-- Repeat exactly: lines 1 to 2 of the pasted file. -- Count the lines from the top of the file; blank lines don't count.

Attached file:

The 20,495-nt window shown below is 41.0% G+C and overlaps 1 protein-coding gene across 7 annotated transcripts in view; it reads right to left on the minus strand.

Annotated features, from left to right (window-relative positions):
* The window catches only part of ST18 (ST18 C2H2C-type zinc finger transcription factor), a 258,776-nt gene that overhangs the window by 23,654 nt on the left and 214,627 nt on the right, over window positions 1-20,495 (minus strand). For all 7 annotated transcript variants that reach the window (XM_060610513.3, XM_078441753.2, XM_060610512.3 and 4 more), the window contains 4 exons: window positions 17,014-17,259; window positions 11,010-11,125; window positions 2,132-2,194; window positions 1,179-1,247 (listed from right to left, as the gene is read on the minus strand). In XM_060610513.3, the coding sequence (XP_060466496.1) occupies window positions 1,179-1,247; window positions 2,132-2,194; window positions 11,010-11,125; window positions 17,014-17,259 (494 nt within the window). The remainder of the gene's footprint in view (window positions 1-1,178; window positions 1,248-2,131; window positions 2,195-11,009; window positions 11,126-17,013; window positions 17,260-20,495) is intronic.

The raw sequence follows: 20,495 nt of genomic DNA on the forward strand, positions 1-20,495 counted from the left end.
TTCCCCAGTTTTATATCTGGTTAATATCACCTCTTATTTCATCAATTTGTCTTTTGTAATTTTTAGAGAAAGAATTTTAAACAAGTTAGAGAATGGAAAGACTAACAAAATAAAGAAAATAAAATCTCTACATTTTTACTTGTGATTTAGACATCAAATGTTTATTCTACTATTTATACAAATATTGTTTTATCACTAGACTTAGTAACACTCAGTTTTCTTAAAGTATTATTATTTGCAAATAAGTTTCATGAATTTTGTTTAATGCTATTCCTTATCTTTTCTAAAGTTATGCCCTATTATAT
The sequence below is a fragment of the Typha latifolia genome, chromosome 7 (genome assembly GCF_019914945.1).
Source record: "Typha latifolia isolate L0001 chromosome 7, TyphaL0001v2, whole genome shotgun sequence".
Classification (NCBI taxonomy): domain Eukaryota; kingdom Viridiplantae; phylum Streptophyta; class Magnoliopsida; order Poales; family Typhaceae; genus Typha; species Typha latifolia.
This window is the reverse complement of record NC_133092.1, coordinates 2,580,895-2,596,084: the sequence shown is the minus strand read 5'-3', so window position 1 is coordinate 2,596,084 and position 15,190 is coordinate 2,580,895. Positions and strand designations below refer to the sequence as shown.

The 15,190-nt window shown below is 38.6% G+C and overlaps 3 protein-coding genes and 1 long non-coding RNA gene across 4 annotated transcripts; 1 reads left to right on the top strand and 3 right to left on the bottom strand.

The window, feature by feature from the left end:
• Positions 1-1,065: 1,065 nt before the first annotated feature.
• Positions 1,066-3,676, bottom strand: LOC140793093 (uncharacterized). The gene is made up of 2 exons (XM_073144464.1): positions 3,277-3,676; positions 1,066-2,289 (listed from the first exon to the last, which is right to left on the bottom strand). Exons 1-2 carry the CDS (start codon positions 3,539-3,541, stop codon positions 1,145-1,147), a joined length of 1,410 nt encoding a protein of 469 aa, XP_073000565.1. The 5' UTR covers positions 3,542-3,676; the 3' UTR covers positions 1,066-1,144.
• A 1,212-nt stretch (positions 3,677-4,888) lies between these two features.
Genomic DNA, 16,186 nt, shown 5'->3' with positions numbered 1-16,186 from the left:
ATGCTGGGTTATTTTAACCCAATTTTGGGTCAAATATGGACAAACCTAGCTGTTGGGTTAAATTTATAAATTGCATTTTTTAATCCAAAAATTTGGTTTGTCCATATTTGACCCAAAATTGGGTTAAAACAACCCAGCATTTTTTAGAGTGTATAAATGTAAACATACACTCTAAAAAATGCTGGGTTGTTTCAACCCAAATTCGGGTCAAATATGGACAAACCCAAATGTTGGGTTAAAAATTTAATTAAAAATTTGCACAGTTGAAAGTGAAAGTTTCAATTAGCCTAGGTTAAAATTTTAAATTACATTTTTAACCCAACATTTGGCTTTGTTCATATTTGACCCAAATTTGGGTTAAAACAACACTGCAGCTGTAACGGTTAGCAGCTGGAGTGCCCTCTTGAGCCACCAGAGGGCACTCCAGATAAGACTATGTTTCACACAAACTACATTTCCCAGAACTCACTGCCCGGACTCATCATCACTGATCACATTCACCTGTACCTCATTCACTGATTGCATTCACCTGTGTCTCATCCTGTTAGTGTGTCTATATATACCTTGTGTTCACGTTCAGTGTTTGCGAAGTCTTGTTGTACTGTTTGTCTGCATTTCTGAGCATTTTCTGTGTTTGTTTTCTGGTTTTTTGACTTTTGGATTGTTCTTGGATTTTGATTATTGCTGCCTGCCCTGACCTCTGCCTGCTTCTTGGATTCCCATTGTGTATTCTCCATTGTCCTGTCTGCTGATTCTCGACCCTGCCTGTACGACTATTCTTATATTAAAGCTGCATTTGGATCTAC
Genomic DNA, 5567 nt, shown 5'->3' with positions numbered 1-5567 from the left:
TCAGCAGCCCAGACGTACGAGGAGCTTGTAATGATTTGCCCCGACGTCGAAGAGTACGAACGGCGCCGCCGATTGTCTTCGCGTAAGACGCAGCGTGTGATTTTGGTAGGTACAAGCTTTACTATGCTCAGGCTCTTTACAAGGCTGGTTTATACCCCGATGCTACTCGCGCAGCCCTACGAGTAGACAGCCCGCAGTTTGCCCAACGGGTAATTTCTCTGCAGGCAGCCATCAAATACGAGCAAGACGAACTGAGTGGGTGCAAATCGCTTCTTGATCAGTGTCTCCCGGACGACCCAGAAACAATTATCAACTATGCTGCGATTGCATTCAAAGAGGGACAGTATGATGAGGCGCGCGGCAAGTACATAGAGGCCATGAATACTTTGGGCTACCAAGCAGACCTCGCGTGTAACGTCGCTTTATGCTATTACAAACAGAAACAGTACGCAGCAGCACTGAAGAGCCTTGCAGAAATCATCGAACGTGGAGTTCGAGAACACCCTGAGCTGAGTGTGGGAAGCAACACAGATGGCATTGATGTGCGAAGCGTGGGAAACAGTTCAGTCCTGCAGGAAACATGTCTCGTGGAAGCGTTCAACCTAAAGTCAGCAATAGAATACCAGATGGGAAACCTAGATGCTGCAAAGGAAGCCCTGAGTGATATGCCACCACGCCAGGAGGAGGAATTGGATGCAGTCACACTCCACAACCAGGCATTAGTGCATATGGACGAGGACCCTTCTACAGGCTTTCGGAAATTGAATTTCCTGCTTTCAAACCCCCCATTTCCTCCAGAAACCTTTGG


The 20,495-nt window shown below is 41.0% G+C and overlaps 1 protein-coding gene across 7 annotated transcripts in view; it reads right to left on the minus strand.

Annotated features, from left to right (window-relative positions):